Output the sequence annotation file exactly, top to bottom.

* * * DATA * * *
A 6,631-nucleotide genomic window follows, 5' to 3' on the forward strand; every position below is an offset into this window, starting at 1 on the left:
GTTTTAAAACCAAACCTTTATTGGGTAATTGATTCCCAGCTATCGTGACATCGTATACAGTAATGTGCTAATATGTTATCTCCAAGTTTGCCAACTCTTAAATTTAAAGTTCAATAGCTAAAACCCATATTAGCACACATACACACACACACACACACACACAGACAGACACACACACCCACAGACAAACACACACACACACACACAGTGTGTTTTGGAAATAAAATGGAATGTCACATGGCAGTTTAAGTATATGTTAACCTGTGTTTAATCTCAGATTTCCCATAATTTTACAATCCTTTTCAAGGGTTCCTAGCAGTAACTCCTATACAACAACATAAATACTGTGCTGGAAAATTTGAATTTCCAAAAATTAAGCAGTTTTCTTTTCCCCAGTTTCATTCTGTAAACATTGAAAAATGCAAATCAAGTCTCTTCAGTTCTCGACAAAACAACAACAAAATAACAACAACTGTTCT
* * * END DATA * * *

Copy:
A 6,631-nucleotide genomic window follows, 5' to 3' on the forward strand; every position below is an offset into this window, starting at 1 on the left:
GTTTTAAAACCAAACCTTTATTGGGTAATTGATTCCCAGCTATCGTGACATCGTATACAGTAATGTGCTAATATGTTATCTCCAAGTTTGCCAACTCTTAAATTTAAAGTTCAATAGCTAAAACCCATATTAGCACACATACACACACACACACACACACACAGACAGACACACACACCCACAGACAAACACACACACACACACACAGTGTGTTTTGGAAATAAAATGGAATGTCACATGGCAGTTTAAGTATATGTTAACCTGTGTTTAATCTCAGATTTCCCATAATTTTACAATCCTTTTCAAGGGTTCCTAGCAGTAACTCCTATACAACAACATAAATACTGTGCTGGAAAATTTGAATTTCCAAAAATTAAGCAGTTTTCTTTTCCCCAGTTTCATTCTGTAAACATTGAAAAATGCAAATCAAGTCTCTTCAGTTCTCGACAAAACAACAACAAAATAACAACAACTGTTCT